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Solitaire: The Compelling Story of a Young Woman Growing up in America and Her Triumph over Anorexia
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Solitaire: The Compelling Story of a Young Woman Growing up in America and Her Triumph over Anorexia

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3.40  ·  Rating details ·  103 ratings  ·  7 reviews
Solitaire is the ground-breaking first-hand account of a young girl's passage through anorexia nervosa. Aimee Liu's true account is also a portrait of middle-class adolescence in early 1970s America.
Paperback, 228 pages
Published July 1st 2000 by Backinprint.com (first published 1979)
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3.40  · 
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 ·  103 ratings  ·  7 reviews


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Alexis
Jul 07, 2008 rated it did not like it
Shelves: memoir, non-fiction
I read this book after reading Gaining, by the same author. Solitaire was a severe disappointment. There was no drive to the actual writing, the narrative wasn't compelling, and I came away with very little understanding of the reasons behind her illness. Most importantly, the resolution took place in a matter of a few pages, in an aha-now-I-am-magically-healed type of way that made me go, "Uh-huh. Right."
Emily Crow
I first read this book, about the author's struggles with (and apparently spontaneous recovery from) anorexia many years ago. I can clearly remember the circumstances in which I read it. I was in training at a military base in Texas, eating as little as possible and running the six mile perimeter every day. In other words, during one of my own anorexic phases. At the time, I didn't much like this book. I thought it was stilted and contrived, although the only part I clearly remembered was the de ...more
Amanda
Feb 19, 2017 added it
Read sometime in the academic year of 2005-2006.
Joyce
Although the book vividly portrayed what the life of a young person struggling with anorexia is like, the ending was very weak. After years of struggling with self-image and insecurity, the author described having a revelation one day while in her first year of college that led her to see everything differently and change her life completely. This was hard to understand since many girls have to go through therapy and sometimes even hospitalization to recover from this disorder. I felt the author ...more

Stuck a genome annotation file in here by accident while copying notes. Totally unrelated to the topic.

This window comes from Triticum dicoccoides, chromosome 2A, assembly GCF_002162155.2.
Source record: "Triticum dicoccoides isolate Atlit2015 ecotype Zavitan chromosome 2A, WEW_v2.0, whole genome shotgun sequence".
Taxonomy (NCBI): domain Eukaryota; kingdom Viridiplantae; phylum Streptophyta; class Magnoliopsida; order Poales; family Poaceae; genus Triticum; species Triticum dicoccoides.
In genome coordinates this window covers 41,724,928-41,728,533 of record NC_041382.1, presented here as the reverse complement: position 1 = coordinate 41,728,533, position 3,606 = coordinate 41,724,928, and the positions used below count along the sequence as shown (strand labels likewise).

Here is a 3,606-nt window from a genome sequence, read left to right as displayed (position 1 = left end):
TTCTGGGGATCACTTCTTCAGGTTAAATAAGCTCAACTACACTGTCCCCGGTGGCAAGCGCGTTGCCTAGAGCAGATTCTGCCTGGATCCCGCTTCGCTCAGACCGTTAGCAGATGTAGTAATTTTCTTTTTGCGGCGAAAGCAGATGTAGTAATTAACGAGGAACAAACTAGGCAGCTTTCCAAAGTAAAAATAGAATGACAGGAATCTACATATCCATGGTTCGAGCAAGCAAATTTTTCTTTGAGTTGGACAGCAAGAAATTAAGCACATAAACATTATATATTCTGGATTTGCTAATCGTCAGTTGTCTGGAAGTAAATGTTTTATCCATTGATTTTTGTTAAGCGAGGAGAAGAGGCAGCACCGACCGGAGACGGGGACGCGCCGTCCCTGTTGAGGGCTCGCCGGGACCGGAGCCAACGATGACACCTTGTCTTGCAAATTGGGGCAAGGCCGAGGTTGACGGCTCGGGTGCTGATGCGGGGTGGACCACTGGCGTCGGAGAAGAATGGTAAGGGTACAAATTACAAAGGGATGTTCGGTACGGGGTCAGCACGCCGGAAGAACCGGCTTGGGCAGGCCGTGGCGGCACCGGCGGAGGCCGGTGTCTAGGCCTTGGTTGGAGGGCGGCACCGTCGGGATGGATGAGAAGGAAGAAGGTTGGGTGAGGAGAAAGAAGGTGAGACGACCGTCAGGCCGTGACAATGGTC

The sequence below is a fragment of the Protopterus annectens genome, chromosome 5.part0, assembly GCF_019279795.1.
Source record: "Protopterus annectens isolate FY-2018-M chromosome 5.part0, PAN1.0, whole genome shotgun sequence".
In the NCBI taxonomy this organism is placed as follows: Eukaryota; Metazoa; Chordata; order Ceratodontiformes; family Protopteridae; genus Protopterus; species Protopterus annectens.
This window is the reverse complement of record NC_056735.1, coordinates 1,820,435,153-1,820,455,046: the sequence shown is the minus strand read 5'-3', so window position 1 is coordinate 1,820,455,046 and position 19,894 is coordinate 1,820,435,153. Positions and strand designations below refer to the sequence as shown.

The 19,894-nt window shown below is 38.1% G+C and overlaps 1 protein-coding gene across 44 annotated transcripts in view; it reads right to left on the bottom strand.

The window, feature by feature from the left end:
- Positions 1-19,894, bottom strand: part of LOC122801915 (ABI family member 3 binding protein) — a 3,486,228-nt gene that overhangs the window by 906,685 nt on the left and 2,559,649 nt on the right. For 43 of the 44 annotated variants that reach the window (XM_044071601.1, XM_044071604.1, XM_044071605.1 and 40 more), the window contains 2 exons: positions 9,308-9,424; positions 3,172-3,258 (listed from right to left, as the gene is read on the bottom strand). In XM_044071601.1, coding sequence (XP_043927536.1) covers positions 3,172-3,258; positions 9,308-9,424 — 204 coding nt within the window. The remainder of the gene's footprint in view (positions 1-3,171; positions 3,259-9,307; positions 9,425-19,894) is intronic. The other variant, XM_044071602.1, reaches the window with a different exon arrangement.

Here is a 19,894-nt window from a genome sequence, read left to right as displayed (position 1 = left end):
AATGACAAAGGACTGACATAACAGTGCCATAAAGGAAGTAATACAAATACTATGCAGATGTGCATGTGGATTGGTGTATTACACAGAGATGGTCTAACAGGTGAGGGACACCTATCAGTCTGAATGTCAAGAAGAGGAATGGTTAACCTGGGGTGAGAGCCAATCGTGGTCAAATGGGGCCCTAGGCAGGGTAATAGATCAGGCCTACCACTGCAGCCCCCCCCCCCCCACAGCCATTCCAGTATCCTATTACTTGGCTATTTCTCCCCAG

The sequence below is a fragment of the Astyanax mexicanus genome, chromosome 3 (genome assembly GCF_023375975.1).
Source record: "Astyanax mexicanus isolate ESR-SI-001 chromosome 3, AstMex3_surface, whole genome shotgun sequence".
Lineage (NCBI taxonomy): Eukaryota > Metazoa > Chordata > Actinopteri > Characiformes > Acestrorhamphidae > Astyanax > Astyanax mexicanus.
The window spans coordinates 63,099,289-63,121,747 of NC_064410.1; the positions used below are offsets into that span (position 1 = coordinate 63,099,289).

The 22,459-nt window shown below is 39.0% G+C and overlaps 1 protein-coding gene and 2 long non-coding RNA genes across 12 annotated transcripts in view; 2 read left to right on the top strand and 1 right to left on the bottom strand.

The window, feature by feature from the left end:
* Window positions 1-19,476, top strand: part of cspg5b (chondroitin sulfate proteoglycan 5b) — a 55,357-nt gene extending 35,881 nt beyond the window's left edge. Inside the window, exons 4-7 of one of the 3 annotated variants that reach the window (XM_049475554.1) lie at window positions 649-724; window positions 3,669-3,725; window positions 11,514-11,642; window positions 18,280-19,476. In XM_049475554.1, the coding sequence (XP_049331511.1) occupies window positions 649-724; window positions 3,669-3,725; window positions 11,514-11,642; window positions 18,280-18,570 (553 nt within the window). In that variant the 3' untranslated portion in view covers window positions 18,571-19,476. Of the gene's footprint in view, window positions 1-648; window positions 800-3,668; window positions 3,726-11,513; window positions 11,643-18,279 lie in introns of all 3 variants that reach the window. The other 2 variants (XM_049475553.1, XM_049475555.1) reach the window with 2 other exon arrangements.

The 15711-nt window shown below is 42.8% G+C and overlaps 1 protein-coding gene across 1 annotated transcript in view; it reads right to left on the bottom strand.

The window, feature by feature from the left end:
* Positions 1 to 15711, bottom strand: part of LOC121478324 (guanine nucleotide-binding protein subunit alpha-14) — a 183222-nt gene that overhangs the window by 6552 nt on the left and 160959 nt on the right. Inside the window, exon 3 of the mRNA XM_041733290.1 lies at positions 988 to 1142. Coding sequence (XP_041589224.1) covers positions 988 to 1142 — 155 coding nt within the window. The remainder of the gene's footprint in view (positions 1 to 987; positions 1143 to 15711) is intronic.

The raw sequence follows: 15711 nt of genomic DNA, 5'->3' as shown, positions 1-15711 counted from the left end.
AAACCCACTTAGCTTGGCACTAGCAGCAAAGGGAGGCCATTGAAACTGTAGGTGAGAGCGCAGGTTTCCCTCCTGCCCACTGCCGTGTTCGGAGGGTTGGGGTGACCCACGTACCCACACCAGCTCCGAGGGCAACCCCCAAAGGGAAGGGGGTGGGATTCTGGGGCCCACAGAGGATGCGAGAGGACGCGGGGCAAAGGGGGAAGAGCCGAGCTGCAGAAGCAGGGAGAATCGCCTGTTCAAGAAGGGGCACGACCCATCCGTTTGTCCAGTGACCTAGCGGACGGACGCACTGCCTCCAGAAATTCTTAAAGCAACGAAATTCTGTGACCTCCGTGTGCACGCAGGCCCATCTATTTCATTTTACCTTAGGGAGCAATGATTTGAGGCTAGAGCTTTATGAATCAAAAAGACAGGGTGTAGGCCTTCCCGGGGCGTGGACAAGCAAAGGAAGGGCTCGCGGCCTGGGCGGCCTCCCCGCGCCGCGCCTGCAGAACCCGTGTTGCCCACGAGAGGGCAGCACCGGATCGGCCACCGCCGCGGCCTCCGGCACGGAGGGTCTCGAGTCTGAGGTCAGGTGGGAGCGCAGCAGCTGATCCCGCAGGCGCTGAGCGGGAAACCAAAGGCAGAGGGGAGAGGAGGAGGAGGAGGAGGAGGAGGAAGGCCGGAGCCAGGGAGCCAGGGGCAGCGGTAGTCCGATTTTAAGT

Emily Coffey
I read this book for my American Lit class hoping it would maybe shed some light on eating disorders. Unfortunately, it turned out to be more of a personal autobiography about Aimee Liu's struggle with anorexia. I would say it is a pretty good book, but wasn't necessarily what I needed for my project. It is eye opening and very raw and real in what her daily routine was while battling anorexia. I could tell and felt it was very personal story and it would have been no easy task for her to write ...more
Meg Beiler
A little lack luster, pretty much your typical eating disorder memoir. Liu's second book "Gaining" was much much better and was full of hope in recovery. Reading the back story in "Solitaire" was important though.
Emily
Mar 02, 2011 rated it liked it
The memoir of a woman who struggled with anorexia. Published in 1979 but didn't seem dated. She's a good writer, so it was easy to read. She's written a more recent book so I might read that one as well.
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Aimee Liu is a best-selling novelist, essayist, and nonfiction author based in Los Angeles.

Her most recent book is GAINING: The Truth About Life After Eating Disorders, published by Warner Books, February, 2007. Drawing on her own history of anorexia as well as interviews with more than forty other former anorexics and bulimics, Liu picks up her exploration of recovery where she ended her acclaime
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